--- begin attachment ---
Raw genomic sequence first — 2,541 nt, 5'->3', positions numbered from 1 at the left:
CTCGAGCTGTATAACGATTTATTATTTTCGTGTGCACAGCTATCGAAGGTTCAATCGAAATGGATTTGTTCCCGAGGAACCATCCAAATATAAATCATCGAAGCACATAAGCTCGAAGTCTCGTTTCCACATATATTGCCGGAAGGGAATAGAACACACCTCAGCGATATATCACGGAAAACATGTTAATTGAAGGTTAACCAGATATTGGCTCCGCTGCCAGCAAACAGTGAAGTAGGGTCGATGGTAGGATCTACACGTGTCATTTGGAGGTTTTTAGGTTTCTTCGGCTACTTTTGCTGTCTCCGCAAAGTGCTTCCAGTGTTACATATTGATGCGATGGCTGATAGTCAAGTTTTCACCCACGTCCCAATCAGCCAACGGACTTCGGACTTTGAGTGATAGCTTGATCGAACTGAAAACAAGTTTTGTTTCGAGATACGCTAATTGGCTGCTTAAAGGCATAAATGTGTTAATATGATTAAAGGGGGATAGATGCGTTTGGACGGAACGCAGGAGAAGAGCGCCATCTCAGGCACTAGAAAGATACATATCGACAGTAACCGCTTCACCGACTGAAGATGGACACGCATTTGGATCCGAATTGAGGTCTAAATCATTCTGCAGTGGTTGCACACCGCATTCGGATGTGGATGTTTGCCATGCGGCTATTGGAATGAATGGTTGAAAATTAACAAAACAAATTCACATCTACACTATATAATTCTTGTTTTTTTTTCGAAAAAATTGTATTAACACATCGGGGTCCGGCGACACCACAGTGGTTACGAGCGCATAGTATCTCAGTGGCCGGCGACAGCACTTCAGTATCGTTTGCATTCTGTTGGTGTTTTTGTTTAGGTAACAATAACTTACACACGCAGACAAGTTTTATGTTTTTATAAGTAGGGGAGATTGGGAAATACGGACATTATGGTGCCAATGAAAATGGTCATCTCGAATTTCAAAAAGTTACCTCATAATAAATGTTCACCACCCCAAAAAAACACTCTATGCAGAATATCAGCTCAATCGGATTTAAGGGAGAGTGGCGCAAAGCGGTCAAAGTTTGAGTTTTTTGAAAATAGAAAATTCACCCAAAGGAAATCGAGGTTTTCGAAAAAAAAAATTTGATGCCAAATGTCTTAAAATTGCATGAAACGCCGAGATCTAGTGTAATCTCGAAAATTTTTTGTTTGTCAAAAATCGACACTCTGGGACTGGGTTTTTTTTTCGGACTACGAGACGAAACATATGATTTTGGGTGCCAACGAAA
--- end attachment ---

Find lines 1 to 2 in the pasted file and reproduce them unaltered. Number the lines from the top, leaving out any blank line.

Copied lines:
Raw genomic sequence first — 2,541 nt, 5'->3', positions numbered from 1 at the left:
CTCGAGCTGTATAACGATTTATTATTTTCGTGTGCACAGCTATCGAAGGTTCAATCGAAATGGATTTGTTCCCGAGGAACCATCCAAATATAAATCATCGAAGCACATAAGCTCGAAGTCTCGTTTCCACATATATTGCCGGAAGGGAATAGAACACACCTCAGCGATATATCACGGAAAACATGTTAATTGAAGGTTAACCAGATATTGGCTCCGCTGCCAGCAAACAGTGAAGTAGGGTCGATGGTAGGATCTACACGTGTCATTTGGAGGTTTTTAGGTTTCTTCGGCTACTTTTGCTGTCTCCGCAAAGTGCTTCCAGTGTTACATATTGATGCGATGGCTGATAGTCAAGTTTTCACCCACGTCCCAATCAGCCAACGGACTTCGGACTTTGAGTGATAGCTTGATCGAACTGAAAACAAGTTTTGTTTCGAGATACGCTAATTGGCTGCTTAAAGGCATAAATGTGTTAATATGATTAAAGGGGGATAGATGCGTTTGGACGGAACGCAGGAGAAGAGCGCCATCTCAGGCACTAGAAAGATACATATCGACAGTAACCGCTTCACCGACTGAAGATGGACACGCATTTGGATCCGAATTGAGGTCTAAATCATTCTGCAGTGGTTGCACACCGCATTCGGATGTGGATGTTTGCCATGCGGCTATTGGAATGAATGGTTGAAAATTAACAAAACAAATTCACATCTACACTATATAATTCTTGTTTTTTTTTCGAAAAAATTGTATTAACACATCGGGGTCCGGCGACACCACAGTGGTTACGAGCGCATAGTATCTCAGTGGCCGGCGACAGCACTTCAGTATCGTTTGCATTCTGTTGGTGTTTTTGTTTAGGTAACAATAACTTACACACGCAGACAAGTTTTATGTTTTTATAAGTAGGGGAGATTGGGAAATACGGACATTATGGTGCCAATGAAAATGGTCATCTCGAATTTCAAAAAGTTACCTCATAATAAATGTTCACCACCCCAAAAAAACACTCTATGCAGAATATCAGCTCAATCGGATTTAAGGGAGAGTGGCGCAAAGCGGTCAAAGTTTGAGTTTTTTGAAAATAGAAAATTCACCCAAAGGAAATCGAGGTTTTCGAAAAAAAAAATTTGATGCCAAATGTCTTAAAATTGCATGAAACGCCGAGATCTAGTGTAATCTCGAAAATTTTTTGTTTGTCAAAAATCGACACTCTGGGACTGGGTTTTTTTTTCGGACTACGAGACGAAACATATGATTTTGGGTGCCAACGAAA